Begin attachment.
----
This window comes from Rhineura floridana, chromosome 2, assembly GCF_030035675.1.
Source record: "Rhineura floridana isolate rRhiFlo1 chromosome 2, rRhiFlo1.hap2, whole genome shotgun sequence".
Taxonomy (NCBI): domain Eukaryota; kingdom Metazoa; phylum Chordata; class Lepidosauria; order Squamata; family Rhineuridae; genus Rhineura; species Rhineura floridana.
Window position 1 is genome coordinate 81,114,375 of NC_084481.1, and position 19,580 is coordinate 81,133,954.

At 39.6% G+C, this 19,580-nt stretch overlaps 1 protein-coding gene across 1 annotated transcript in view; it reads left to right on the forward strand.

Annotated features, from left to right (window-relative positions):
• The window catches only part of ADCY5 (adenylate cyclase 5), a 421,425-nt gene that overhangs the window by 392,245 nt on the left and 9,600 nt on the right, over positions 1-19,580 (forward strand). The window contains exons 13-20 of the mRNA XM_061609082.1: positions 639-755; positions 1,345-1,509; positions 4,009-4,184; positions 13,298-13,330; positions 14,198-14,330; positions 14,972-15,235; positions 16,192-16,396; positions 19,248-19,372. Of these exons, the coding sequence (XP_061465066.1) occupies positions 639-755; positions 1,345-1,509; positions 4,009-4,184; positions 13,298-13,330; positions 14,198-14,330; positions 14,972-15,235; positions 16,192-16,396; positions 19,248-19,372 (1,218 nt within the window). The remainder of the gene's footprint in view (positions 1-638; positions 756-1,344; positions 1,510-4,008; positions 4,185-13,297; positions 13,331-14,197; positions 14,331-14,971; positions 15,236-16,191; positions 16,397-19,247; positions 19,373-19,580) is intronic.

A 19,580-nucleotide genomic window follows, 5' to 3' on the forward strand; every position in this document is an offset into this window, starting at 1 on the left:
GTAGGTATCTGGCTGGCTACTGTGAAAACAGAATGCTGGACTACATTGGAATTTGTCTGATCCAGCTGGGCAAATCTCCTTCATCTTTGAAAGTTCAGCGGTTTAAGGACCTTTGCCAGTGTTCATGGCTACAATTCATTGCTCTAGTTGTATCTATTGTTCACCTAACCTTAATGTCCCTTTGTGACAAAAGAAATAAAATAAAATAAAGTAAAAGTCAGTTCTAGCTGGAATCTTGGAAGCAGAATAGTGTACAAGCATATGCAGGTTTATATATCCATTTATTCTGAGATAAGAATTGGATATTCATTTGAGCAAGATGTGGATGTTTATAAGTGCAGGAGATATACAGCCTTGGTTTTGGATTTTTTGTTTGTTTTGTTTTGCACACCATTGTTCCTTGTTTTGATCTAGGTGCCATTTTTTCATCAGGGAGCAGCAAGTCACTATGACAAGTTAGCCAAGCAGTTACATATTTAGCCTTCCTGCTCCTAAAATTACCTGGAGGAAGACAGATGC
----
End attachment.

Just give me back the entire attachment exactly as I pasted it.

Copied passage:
This window comes from Rhineura floridana, chromosome 2, assembly GCF_030035675.1.
Source record: "Rhineura floridana isolate rRhiFlo1 chromosome 2, rRhiFlo1.hap2, whole genome shotgun sequence".
Taxonomy (NCBI): domain Eukaryota; kingdom Metazoa; phylum Chordata; class Lepidosauria; order Squamata; family Rhineuridae; genus Rhineura; species Rhineura floridana.
Window position 1 is genome coordinate 81,114,375 of NC_084481.1, and position 19,580 is coordinate 81,133,954.

At 39.6% G+C, this 19,580-nt stretch overlaps 1 protein-coding gene across 1 annotated transcript in view; it reads left to right on the forward strand.

Annotated features, from left to right (window-relative positions):
• The window catches only part of ADCY5 (adenylate cyclase 5), a 421,425-nt gene that overhangs the window by 392,245 nt on the left and 9,600 nt on the right, over positions 1-19,580 (forward strand). The window contains exons 13-20 of the mRNA XM_061609082.1: positions 639-755; positions 1,345-1,509; positions 4,009-4,184; positions 13,298-13,330; positions 14,198-14,330; positions 14,972-15,235; positions 16,192-16,396; positions 19,248-19,372. Of these exons, the coding sequence (XP_061465066.1) occupies positions 639-755; positions 1,345-1,509; positions 4,009-4,184; positions 13,298-13,330; positions 14,198-14,330; positions 14,972-15,235; positions 16,192-16,396; positions 19,248-19,372 (1,218 nt within the window). The remainder of the gene's footprint in view (positions 1-638; positions 756-1,344; positions 1,510-4,008; positions 4,185-13,297; positions 13,331-14,197; positions 14,331-14,971; positions 15,236-16,191; positions 16,397-19,247; positions 19,373-19,580) is intronic.

A 19,580-nucleotide genomic window follows, 5' to 3' on the forward strand; every position in this document is an offset into this window, starting at 1 on the left:
GTAGGTATCTGGCTGGCTACTGTGAAAACAGAATGCTGGACTACATTGGAATTTGTCTGATCCAGCTGGGCAAATCTCCTTCATCTTTGAAAGTTCAGCGGTTTAAGGACCTTTGCCAGTGTTCATGGCTACAATTCATTGCTCTAGTTGTATCTATTGTTCACCTAACCTTAATGTCCCTTTGTGACAAAAGAAATAAAATAAAATAAAGTAAAAGTCAGTTCTAGCTGGAATCTTGGAAGCAGAATAGTGTACAAGCATATGCAGGTTTATATATCCATTTATTCTGAGATAAGAATTGGATATTCATTTGAGCAAGATGTGGATGTTTATAAGTGCAGGAGATATACAGCCTTGGTTTTGGATTTTTTGTTTGTTTTGTTTTGCACACCATTGTTCCTTGTTTTGATCTAGGTGCCATTTTTTCATCAGGGAGCAGCAAGTCACTATGACAAGTTAGCCAAGCAGTTACATATTTAGCCTTCCTGCTCCTAAAATTACCTGGAGGAAGACAGATGC